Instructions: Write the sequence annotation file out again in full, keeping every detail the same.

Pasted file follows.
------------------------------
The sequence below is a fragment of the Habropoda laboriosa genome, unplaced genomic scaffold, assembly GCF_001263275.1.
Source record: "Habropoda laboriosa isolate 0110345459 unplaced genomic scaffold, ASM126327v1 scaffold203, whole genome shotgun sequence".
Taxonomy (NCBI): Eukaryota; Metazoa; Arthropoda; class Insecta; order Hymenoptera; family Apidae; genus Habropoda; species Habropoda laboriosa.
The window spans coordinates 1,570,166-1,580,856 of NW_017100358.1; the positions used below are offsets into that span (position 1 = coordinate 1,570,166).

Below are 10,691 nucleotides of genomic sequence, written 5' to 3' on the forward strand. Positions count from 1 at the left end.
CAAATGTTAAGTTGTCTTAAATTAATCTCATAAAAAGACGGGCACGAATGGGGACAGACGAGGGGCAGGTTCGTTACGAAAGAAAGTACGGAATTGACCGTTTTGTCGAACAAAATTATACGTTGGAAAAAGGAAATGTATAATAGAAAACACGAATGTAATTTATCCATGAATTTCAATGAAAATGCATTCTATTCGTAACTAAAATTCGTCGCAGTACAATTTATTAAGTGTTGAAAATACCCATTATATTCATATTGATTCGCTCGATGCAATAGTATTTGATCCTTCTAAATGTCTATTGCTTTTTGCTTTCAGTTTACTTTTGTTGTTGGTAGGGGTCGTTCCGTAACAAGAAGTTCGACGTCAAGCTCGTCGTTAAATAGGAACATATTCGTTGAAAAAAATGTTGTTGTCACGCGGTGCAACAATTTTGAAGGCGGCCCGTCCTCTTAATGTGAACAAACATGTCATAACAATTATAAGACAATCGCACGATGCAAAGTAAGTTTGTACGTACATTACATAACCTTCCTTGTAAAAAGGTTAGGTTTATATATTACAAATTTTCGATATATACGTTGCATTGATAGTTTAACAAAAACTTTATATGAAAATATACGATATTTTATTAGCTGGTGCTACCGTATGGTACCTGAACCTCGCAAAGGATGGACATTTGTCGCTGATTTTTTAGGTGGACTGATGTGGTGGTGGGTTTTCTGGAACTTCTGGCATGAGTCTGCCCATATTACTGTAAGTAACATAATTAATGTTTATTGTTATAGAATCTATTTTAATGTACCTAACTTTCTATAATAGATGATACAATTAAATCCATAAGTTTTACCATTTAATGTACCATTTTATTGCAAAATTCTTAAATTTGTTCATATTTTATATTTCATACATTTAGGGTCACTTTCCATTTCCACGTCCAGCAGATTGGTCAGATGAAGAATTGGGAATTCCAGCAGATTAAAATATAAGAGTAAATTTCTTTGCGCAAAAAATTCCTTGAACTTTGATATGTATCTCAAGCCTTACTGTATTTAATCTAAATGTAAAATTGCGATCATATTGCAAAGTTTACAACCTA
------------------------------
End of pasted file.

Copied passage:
The sequence below is a fragment of the Habropoda laboriosa genome, unplaced genomic scaffold, assembly GCF_001263275.1.
Source record: "Habropoda laboriosa isolate 0110345459 unplaced genomic scaffold, ASM126327v1 scaffold203, whole genome shotgun sequence".
Taxonomy (NCBI): Eukaryota; Metazoa; Arthropoda; class Insecta; order Hymenoptera; family Apidae; genus Habropoda; species Habropoda laboriosa.
The window spans coordinates 1,570,166-1,580,856 of NW_017100358.1; the positions used below are offsets into that span (position 1 = coordinate 1,570,166).

Below are 10,691 nucleotides of genomic sequence, written 5' to 3' on the forward strand. Positions count from 1 at the left end.
CAAATGTTAAGTTGTCTTAAATTAATCTCATAAAAAGACGGGCACGAATGGGGACAGACGAGGGGCAGGTTCGTTACGAAAGAAAGTACGGAATTGACCGTTTTGTCGAACAAAATTATACGTTGGAAAAAGGAAATGTATAATAGAAAACACGAATGTAATTTATCCATGAATTTCAATGAAAATGCATTCTATTCGTAACTAAAATTCGTCGCAGTACAATTTATTAAGTGTTGAAAATACCCATTATATTCATATTGATTCGCTCGATGCAATAGTATTTGATCCTTCTAAATGTCTATTGCTTTTTGCTTTCAGTTTACTTTTGTTGTTGGTAGGGGTCGTTCCGTAACAAGAAGTTCGACGTCAAGCTCGTCGTTAAATAGGAACATATTCGTTGAAAAAAATGTTGTTGTCACGCGGTGCAACAATTTTGAAGGCGGCCCGTCCTCTTAATGTGAACAAACATGTCATAACAATTATAAGACAATCGCACGATGCAAAGTAAGTTTGTACGTACATTACATAACCTTCCTTGTAAAAAGGTTAGGTTTATATATTACAAATTTTCGATATATACGTTGCATTGATAGTTTAACAAAAACTTTATATGAAAATATACGATATTTTATTAGCTGGTGCTACCGTATGGTACCTGAACCTCGCAAAGGATGGACATTTGTCGCTGATTTTTTAGGTGGACTGATGTGGTGGTGGGTTTTCTGGAACTTCTGGCATGAGTCTGCCCATATTACTGTAAGTAACATAATTAATGTTTATTGTTATAGAATCTATTTTAATGTACCTAACTTTCTATAATAGATGATACAATTAAATCCATAAGTTTTACCATTTAATGTACCATTTTATTGCAAAATTCTTAAATTTGTTCATATTTTATATTTCATACATTTAGGGTCACTTTCCATTTCCACGTCCAGCAGATTGGTCAGATGAAGAATTGGGAATTCCAGCAGATTAAAATATAAGAGTAAATTTCTTTGCGCAAAAAATTCCTTGAACTTTGATATGTATCTCAAGCCTTACTGTATTTAATCTAAATGTAAAATTGCGATCATATTGCAAAGTTTACAACCTA